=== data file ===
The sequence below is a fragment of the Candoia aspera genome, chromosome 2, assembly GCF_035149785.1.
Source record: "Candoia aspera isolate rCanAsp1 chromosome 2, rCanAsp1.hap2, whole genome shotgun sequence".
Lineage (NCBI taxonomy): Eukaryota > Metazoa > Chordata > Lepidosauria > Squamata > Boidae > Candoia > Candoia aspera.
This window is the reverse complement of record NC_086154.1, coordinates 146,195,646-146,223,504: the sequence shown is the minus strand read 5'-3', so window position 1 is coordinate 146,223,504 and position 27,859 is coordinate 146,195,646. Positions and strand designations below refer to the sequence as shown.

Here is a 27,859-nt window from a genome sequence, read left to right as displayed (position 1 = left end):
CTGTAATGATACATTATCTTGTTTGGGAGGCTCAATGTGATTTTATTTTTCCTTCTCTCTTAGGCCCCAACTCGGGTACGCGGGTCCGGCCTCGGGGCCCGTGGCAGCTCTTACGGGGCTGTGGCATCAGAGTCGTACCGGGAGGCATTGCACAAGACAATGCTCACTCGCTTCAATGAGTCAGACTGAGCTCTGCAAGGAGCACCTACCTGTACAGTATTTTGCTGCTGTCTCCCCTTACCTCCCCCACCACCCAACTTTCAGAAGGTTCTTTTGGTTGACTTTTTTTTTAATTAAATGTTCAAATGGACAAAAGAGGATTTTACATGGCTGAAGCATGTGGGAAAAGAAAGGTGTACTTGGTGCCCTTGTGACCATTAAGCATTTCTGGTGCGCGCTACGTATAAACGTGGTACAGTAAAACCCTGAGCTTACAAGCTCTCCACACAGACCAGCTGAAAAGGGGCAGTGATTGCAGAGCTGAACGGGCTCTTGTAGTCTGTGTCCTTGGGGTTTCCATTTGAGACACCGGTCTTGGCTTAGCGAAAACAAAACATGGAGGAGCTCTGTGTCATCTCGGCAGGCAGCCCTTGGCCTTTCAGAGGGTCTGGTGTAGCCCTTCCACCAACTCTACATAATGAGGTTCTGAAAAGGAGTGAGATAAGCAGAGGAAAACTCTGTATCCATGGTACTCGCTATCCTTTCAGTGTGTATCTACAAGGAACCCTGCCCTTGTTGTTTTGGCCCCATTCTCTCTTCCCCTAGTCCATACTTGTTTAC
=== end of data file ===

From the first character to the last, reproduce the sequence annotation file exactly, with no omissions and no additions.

The sequence below is a fragment of the Candoia aspera genome, chromosome 2, assembly GCF_035149785.1.
Source record: "Candoia aspera isolate rCanAsp1 chromosome 2, rCanAsp1.hap2, whole genome shotgun sequence".
Lineage (NCBI taxonomy): Eukaryota > Metazoa > Chordata > Lepidosauria > Squamata > Boidae > Candoia > Candoia aspera.
This window is the reverse complement of record NC_086154.1, coordinates 146,195,646-146,223,504: the sequence shown is the minus strand read 5'-3', so window position 1 is coordinate 146,223,504 and position 27,859 is coordinate 146,195,646. Positions and strand designations below refer to the sequence as shown.

Here is a 27,859-nt window from a genome sequence, read left to right as displayed (position 1 = left end):
CTGTAATGATACATTATCTTGTTTGGGAGGCTCAATGTGATTTTATTTTTCCTTCTCTCTTAGGCCCCAACTCGGGTACGCGGGTCCGGCCTCGGGGCCCGTGGCAGCTCTTACGGGGCTGTGGCATCAGAGTCGTACCGGGAGGCATTGCACAAGACAATGCTCACTCGCTTCAATGAGTCAGACTGAGCTCTGCAAGGAGCACCTACCTGTACAGTATTTTGCTGCTGTCTCCCCTTACCTCCCCCACCACCCAACTTTCAGAAGGTTCTTTTGGTTGACTTTTTTTTTAATTAAATGTTCAAATGGACAAAAGAGGATTTTACATGGCTGAAGCATGTGGGAAAAGAAAGGTGTACTTGGTGCCCTTGTGACCATTAAGCATTTCTGGTGCGCGCTACGTATAAACGTGGTACAGTAAAACCCTGAGCTTACAAGCTCTCCACACAGACCAGCTGAAAAGGGGCAGTGATTGCAGAGCTGAACGGGCTCTTGTAGTCTGTGTCCTTGGGGTTTCCATTTGAGACACCGGTCTTGGCTTAGCGAAAACAAAACATGGAGGAGCTCTGTGTCATCTCGGCAGGCAGCCCTTGGCCTTTCAGAGGGTCTGGTGTAGCCCTTCCACCAACTCTACATAATGAGGTTCTGAAAAGGAGTGAGATAAGCAGAGGAAAACTCTGTATCCATGGTACTCGCTATCCTTTCAGTGTGTATCTACAAGGAACCCTGCCCTTGTTGTTTTGGCCCCATTCTCTCTTCCCCTAGTCCATACTTGTTTAC